A new report commissioned by the Shakopee Mdewakanton Sioux Community (SMSC) found that most K-12 Minnesota teachers don't have the confidence or tools needed to teach about Native Americans — and that the resources available vary widely in quality.

"Nothing that we're doing is working particularly well," said Odia Wood-Krueger , author of the report and a teacher in Saskatchewan and Minneapolis for more than two decades. "We need to do better."

The survey and report are part of the tribe's Understand Native Minnesota philanthropic campaign, a $5 million effort to fund educational resources and training for teachers and administrators on Native American content that began in 2019.

On the positive side, educators want to improve, the report said.

"I'm really excited about this report. It was a long time coming," said Rebecca Crooks-Stratton, secretary-treasurer of the SMSC, based in Prior Lake. The tribe owns and operates Mystic Lake Casino Hotel.

Crooks-Stratton said she was happy to see that there's an appetite among educators for quality, vetted curriculum. There are some good resources out there, she said, but more are needed and they must be age-appropriate and aligned to state standards.

Wood-Krueger's survey, which was given to educators, curriculum leaders and educational organizations via e-mail in 2021, received 617 responses, 542 from educators.

"This is the first of its kind ever to be created in Minnesota," Wood-Krueger said.

Two-thirds of the educators who completed the survey don't feel confident teaching Native content and said the top challenge was a lack of curricular resources.

Many educators — some 37% — had never attended professional development related to teaching Native topics, the report said.

"We're asking teachers to do things that they're not supported to do ... and then we're like, why aren't you teaching Native content?" Wood-Krueger said.

The general public wants more Native American-related subject matter taught in school. Data from a previous SMSC survey indicates that 90% of Minnesotans support teaching additional Native American content in K-12 classes.

Combating Native American erasure

One impetus for the report and evaluation of resources is the erasure of Native Americans in American society generally and in school curriculum, the report said.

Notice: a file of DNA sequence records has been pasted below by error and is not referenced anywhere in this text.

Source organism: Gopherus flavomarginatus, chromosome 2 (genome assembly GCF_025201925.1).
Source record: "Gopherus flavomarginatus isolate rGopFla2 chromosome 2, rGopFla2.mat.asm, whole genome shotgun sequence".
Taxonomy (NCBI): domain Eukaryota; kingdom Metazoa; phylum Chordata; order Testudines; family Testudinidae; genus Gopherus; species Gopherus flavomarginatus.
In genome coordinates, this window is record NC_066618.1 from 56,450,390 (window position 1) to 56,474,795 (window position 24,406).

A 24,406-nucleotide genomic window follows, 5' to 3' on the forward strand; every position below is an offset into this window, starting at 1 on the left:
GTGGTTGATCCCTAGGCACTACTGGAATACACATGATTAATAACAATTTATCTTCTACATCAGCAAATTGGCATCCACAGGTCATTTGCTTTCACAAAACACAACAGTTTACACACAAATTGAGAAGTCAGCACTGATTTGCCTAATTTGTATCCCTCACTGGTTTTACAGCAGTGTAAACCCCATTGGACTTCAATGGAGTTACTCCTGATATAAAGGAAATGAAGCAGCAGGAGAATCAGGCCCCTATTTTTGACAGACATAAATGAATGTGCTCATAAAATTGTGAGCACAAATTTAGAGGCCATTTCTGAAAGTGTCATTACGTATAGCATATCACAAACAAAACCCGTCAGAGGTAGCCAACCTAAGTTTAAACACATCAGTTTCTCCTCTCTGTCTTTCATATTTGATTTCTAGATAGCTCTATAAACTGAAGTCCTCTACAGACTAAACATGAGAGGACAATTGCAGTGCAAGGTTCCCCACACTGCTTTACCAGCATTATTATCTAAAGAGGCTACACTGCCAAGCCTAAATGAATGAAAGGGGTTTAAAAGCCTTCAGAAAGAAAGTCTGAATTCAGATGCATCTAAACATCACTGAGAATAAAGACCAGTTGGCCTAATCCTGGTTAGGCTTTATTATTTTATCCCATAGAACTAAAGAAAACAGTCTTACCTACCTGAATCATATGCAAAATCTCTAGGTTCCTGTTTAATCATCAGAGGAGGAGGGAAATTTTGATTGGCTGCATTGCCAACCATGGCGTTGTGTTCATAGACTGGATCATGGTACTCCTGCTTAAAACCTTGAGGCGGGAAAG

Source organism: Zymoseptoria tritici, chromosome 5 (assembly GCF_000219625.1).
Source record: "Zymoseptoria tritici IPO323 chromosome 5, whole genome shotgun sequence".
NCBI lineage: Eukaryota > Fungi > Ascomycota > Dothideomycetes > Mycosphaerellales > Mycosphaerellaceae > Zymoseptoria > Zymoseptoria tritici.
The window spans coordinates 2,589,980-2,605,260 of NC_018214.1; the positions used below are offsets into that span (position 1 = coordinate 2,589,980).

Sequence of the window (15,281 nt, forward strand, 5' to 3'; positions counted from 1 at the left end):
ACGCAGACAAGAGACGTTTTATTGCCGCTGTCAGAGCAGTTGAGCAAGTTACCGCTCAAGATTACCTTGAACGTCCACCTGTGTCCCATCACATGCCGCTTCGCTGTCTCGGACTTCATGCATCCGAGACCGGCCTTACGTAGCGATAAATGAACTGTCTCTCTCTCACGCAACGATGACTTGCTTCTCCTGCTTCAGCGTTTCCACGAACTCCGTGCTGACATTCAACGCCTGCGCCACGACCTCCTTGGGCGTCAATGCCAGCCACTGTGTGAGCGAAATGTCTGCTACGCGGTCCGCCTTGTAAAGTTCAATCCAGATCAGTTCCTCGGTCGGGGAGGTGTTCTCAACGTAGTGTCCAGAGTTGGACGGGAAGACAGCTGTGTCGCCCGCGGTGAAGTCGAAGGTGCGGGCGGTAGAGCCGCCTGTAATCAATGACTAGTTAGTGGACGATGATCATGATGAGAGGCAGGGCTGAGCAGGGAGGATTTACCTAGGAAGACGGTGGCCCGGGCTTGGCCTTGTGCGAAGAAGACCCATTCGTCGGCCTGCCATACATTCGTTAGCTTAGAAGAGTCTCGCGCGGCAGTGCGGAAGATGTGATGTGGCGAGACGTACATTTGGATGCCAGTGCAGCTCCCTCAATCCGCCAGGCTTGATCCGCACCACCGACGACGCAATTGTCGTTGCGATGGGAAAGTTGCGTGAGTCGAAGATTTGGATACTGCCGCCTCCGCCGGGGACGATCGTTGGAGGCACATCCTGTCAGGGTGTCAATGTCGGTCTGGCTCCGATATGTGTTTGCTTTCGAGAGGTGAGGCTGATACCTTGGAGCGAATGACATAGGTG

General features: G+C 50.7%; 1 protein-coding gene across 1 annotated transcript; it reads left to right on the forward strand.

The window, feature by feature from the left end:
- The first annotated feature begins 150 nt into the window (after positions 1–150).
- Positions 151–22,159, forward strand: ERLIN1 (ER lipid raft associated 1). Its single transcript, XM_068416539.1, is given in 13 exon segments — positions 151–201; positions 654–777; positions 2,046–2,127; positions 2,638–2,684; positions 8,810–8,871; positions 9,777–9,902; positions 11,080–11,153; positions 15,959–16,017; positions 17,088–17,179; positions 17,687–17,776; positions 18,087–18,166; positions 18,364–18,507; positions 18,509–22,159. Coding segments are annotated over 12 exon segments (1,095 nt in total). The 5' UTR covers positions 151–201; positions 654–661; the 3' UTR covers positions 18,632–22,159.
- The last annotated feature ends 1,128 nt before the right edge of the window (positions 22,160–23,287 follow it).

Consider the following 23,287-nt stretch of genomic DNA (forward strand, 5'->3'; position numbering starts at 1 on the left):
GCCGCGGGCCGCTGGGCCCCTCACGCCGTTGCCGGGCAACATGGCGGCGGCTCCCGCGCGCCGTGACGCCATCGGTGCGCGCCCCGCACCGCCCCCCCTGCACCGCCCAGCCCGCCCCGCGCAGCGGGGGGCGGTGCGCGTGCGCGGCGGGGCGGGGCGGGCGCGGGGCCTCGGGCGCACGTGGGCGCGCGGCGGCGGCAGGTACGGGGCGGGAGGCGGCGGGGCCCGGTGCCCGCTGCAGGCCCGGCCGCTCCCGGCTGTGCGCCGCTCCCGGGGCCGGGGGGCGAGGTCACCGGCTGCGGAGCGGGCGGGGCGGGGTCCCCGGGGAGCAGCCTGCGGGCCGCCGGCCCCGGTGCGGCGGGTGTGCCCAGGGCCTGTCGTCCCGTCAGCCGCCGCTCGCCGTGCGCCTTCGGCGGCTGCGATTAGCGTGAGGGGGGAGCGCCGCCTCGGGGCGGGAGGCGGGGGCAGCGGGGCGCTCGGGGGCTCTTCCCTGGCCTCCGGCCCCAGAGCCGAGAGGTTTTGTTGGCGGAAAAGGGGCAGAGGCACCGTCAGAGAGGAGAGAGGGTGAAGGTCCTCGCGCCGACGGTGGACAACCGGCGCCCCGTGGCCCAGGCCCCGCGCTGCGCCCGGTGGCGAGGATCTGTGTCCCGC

"So many people don't realize that Native Americans still exist," Wood-Krueger said.

That's despite the fact that a 2010 Minnesota law requires that Dakota and Ojibwe languages and culture be taught across all subjects in Minnesota public schools, said Ramona Kitto Stately , chair of the Minnesota Indian Education Association and project director of We Are Still Here Minnesota, a network of Native American leaders that breaks down negative narratives about Native Americans.

"This survey is about spotlighting what teachers really need," Stately said. "They're really afraid to do the wrong thing."

The results weren't a surprise, Stately said, but data was needed to move efforts forward.

The report also offers recommendations for improving access to and training about Native American content. They include creating professional development sessions and accessible curriculum that meets state standards, expanding opportunities for Native American experts to visit classrooms and for tribal involvement in creating new materials.

They also suggest creating an online repository for teaching resources and an online "Indigenous Education for All" program covering Minnesota-specific Native American subject matter for adults and children.

"I can't think of a better time than now to be more inclusive of the true history of our state," Stately said.

The Understand Native Minnesota campaign is moving into the grantmaking phase, Crooks-Stratton said, during which a team will evaluate curriculum and training proposals and decide which ones to fund.

"This report is going to be a big piece in deciding what projects we fund in the granting phase, which ones are going to give us the most bang for our buck," Crooks-Stratton said.